Tax Cut Jobs Act- and Your Divorce
The Tax Cut and Jobs Act which was signed into law in December 2017 contains one provision that specifically impacts divorces completed after December 31, 2018: the deductibility of Alimony. In addition to this divorce specific provision, there are numerous other changes to the tax code that will impact many people (not just divorcing couples), but may have a particularly significant impact on divorcing families.
If your divorce is completed (executed) before December 31, 2018 you may use the prior rules for alimony. Alimony is deductible to the payor and taxable to the recipient For divorces completed after December 31, 2018 Alimony will no longer be deductible to the payor and will not be taxable to the recipient. While this may sound like a good thing for someone who anticipates receiving alimony payments, what this means is that there is less money for the family, since there will be more taxes paid. This could impact the outcome of divorces in the future. Unlike many other provisions in the new tax changes, this provision does not expire. This is a permanent change to the tax code. Additional provisions, including the definition of a "completed" divorce are too detailed to include here. For more information, contact Vicki McLellan at Equitable Divorce Resolutions.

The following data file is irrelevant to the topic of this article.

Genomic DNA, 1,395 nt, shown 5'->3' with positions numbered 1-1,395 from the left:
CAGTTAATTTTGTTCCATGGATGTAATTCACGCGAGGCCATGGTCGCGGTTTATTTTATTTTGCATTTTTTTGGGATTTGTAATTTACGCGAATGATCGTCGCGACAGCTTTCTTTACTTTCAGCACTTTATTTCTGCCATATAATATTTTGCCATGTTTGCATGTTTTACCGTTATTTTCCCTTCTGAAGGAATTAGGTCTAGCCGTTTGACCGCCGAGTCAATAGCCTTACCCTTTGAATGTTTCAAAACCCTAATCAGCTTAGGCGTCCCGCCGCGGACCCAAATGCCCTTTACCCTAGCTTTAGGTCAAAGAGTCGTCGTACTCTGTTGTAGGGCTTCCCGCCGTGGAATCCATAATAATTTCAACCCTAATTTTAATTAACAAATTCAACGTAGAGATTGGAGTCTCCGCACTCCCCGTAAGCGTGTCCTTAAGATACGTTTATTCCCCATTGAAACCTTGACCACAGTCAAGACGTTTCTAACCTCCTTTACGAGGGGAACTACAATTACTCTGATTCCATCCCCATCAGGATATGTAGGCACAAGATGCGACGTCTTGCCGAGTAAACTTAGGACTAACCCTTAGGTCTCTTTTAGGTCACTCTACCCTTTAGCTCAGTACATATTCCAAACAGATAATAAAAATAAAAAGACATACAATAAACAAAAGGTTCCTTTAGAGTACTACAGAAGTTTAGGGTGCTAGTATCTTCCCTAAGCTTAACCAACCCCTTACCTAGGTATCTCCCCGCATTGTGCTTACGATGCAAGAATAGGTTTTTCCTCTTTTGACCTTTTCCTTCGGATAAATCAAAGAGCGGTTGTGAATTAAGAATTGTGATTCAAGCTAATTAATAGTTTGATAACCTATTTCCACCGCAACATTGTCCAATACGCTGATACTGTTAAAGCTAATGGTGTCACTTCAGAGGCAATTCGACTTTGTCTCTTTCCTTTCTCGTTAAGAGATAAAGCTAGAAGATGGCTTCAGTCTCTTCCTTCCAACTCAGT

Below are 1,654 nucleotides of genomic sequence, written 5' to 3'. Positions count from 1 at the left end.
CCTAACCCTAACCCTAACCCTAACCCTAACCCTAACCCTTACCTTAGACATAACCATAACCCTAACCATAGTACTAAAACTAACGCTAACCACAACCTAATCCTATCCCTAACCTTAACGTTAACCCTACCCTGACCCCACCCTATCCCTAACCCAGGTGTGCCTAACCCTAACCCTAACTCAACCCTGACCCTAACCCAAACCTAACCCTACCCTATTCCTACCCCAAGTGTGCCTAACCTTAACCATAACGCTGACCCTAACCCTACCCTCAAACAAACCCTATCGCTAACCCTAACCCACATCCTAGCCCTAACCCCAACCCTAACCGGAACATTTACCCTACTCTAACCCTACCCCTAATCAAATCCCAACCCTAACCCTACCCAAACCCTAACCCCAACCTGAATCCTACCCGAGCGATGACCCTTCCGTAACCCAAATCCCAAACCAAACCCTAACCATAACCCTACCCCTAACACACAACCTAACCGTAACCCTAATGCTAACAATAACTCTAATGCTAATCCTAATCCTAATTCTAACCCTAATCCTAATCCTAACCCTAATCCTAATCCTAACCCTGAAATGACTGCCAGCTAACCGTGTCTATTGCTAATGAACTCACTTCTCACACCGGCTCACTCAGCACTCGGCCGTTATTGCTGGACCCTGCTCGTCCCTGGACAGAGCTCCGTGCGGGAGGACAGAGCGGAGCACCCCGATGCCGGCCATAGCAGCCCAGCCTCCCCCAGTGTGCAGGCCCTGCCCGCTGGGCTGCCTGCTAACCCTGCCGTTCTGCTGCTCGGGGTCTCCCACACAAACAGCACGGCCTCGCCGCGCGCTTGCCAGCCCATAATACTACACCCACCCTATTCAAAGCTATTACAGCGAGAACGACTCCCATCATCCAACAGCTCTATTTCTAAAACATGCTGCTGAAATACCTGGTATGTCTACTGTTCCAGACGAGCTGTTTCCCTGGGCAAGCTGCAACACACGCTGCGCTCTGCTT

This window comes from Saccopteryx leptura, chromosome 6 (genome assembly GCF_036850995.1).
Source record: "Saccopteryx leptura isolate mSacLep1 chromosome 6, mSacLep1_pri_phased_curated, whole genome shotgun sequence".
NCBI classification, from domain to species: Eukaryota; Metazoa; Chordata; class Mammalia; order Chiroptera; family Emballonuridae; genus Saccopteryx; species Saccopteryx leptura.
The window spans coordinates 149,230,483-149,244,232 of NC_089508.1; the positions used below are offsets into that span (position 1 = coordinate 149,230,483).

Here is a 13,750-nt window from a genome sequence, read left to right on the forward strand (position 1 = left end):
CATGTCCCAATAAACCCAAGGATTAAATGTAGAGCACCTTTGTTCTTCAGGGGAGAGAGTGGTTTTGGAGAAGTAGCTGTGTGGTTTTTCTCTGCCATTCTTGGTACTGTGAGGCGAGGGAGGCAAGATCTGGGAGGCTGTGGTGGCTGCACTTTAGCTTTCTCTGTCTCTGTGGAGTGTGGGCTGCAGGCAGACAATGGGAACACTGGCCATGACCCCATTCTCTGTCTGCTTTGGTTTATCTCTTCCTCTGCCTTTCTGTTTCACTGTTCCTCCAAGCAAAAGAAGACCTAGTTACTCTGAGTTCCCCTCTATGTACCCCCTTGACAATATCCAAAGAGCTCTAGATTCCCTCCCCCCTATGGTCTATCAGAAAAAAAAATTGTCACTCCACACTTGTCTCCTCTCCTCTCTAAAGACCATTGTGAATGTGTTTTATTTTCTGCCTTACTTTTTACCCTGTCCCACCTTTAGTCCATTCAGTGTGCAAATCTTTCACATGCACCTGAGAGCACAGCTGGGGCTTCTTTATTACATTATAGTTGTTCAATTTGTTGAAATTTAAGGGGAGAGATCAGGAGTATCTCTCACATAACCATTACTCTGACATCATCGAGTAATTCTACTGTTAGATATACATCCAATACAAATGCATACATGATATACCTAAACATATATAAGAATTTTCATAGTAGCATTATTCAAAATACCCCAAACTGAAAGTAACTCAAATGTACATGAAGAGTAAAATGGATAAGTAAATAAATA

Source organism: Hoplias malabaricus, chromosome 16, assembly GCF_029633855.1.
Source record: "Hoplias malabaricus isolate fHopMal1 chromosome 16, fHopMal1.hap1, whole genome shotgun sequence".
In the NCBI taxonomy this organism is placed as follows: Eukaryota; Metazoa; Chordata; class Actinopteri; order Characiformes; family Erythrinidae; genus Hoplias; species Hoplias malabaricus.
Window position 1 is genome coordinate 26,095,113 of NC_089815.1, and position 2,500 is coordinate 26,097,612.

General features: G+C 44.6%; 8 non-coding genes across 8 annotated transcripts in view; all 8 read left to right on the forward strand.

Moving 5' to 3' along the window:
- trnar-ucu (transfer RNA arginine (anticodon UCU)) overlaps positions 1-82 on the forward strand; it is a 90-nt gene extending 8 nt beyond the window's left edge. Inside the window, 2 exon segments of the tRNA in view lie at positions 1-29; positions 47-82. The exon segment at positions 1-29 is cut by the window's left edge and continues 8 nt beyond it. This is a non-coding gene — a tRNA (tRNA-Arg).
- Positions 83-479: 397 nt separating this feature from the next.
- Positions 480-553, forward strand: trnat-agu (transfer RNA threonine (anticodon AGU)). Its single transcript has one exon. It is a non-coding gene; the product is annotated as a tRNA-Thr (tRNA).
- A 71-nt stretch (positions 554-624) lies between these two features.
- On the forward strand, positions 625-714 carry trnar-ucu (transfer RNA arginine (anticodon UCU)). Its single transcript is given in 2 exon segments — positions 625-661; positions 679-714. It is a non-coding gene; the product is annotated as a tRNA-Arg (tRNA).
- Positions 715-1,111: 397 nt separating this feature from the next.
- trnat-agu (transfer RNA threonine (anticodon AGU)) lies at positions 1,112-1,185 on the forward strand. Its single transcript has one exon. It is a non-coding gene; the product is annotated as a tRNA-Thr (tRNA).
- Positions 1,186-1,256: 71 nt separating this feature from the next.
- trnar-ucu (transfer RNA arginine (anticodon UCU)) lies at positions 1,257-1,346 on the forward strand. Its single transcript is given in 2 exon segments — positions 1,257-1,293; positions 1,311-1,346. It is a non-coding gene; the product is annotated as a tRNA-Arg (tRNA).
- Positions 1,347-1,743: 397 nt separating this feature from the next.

Child Tax -Dependents- Exemptions
Provisions in the Tax Cut and Jobs Act increased the Child Tax Credit from $1000 per eligible child to $2,000 per child. Additionally, the income phase outs for claiming this credit are much higher than before. This means that more parents will be able to take advantage of this credit through 2025.
There has been a lot of confusion about "eliminating" exemptions and exactly what that means. Briefly, the exemption amount for tax filers, spouses and children will be zero ($0) through 2025. That does NOT mean that children are no longer dependents, it just means that there is no longer an exemption (i.e. a subtraction from taxable income) for your dependents. As noted the Child Tax Credit is expanded, and there are still deductions or credits for education expenses and child care- to name a few- for taxpayers that qualify.
Understanding the new tax rules, how it will impact your family after divorce and what it means that the current tax rules will expire after 2025 is important information for you and your family as you consider your divorce settlement. Equitable Divorce Resolutions will provide the experience and expertise you need to navigate these sometimes confusing issues.